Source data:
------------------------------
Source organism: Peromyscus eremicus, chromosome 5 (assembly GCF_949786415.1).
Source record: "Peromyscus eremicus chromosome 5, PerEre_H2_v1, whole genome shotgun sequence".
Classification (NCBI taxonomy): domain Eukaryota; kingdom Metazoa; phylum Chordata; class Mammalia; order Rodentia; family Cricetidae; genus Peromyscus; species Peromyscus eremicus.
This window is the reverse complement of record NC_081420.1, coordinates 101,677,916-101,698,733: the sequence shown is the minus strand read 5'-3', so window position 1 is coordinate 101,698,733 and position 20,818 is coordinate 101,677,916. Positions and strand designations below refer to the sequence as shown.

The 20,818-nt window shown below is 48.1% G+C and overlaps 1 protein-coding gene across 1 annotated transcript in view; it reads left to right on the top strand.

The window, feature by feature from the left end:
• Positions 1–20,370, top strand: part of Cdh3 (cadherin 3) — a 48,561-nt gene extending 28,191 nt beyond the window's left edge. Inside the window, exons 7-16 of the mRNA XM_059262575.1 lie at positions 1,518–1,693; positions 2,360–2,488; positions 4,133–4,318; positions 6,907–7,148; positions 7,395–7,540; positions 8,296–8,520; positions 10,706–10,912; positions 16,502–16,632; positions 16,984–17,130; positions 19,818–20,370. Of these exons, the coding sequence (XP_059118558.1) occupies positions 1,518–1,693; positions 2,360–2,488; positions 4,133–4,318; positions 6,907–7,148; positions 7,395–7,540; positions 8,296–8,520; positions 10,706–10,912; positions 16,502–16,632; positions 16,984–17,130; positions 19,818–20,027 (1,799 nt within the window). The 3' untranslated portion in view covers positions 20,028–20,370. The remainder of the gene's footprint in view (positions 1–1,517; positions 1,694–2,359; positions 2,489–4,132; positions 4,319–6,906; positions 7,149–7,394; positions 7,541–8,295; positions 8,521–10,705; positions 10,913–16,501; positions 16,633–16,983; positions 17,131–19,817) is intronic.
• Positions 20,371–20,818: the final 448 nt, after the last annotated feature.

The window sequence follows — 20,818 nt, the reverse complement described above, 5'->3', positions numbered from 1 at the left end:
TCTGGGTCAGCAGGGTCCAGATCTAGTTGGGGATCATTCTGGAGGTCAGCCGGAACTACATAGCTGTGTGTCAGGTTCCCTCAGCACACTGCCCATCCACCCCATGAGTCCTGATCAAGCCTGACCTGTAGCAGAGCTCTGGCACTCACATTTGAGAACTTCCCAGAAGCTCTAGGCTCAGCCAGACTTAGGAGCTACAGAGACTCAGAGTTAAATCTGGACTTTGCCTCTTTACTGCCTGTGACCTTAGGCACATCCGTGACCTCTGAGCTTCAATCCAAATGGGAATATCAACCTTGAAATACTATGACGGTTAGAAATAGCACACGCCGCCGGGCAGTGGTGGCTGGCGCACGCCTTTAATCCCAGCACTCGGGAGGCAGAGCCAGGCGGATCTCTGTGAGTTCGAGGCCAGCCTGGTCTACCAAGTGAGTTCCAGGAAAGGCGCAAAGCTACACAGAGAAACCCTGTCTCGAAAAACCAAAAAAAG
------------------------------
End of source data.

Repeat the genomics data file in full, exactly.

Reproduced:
Source organism: Peromyscus eremicus, chromosome 5 (assembly GCF_949786415.1).
Source record: "Peromyscus eremicus chromosome 5, PerEre_H2_v1, whole genome shotgun sequence".
Classification (NCBI taxonomy): domain Eukaryota; kingdom Metazoa; phylum Chordata; class Mammalia; order Rodentia; family Cricetidae; genus Peromyscus; species Peromyscus eremicus.
This window is the reverse complement of record NC_081420.1, coordinates 101,677,916-101,698,733: the sequence shown is the minus strand read 5'-3', so window position 1 is coordinate 101,698,733 and position 20,818 is coordinate 101,677,916. Positions and strand designations below refer to the sequence as shown.

The 20,818-nt window shown below is 48.1% G+C and overlaps 1 protein-coding gene across 1 annotated transcript in view; it reads left to right on the top strand.

The window, feature by feature from the left end:
• Positions 1–20,370, top strand: part of Cdh3 (cadherin 3) — a 48,561-nt gene extending 28,191 nt beyond the window's left edge. Inside the window, exons 7-16 of the mRNA XM_059262575.1 lie at positions 1,518–1,693; positions 2,360–2,488; positions 4,133–4,318; positions 6,907–7,148; positions 7,395–7,540; positions 8,296–8,520; positions 10,706–10,912; positions 16,502–16,632; positions 16,984–17,130; positions 19,818–20,370. Of these exons, the coding sequence (XP_059118558.1) occupies positions 1,518–1,693; positions 2,360–2,488; positions 4,133–4,318; positions 6,907–7,148; positions 7,395–7,540; positions 8,296–8,520; positions 10,706–10,912; positions 16,502–16,632; positions 16,984–17,130; positions 19,818–20,027 (1,799 nt within the window). The 3' untranslated portion in view covers positions 20,028–20,370. The remainder of the gene's footprint in view (positions 1–1,517; positions 1,694–2,359; positions 2,489–4,132; positions 4,319–6,906; positions 7,149–7,394; positions 7,541–8,295; positions 8,521–10,705; positions 10,913–16,501; positions 16,633–16,983; positions 17,131–19,817) is intronic.
• Positions 20,371–20,818: the final 448 nt, after the last annotated feature.

The window sequence follows — 20,818 nt, the reverse complement described above, 5'->3', positions numbered from 1 at the left end:
TCTGGGTCAGCAGGGTCCAGATCTAGTTGGGGATCATTCTGGAGGTCAGCCGGAACTACATAGCTGTGTGTCAGGTTCCCTCAGCACACTGCCCATCCACCCCATGAGTCCTGATCAAGCCTGACCTGTAGCAGAGCTCTGGCACTCACATTTGAGAACTTCCCAGAAGCTCTAGGCTCAGCCAGACTTAGGAGCTACAGAGACTCAGAGTTAAATCTGGACTTTGCCTCTTTACTGCCTGTGACCTTAGGCACATCCGTGACCTCTGAGCTTCAATCCAAATGGGAATATCAACCTTGAAATACTATGACGGTTAGAAATAGCACACGCCGCCGGGCAGTGGTGGCTGGCGCACGCCTTTAATCCCAGCACTCGGGAGGCAGAGCCAGGCGGATCTCTGTGAGTTCGAGGCCAGCCTGGTCTACCAAGTGAGTTCCAGGAAAGGCGCAAAGCTACACAGAGAAACCCTGTCTCGAAAAACCAAAAAAAG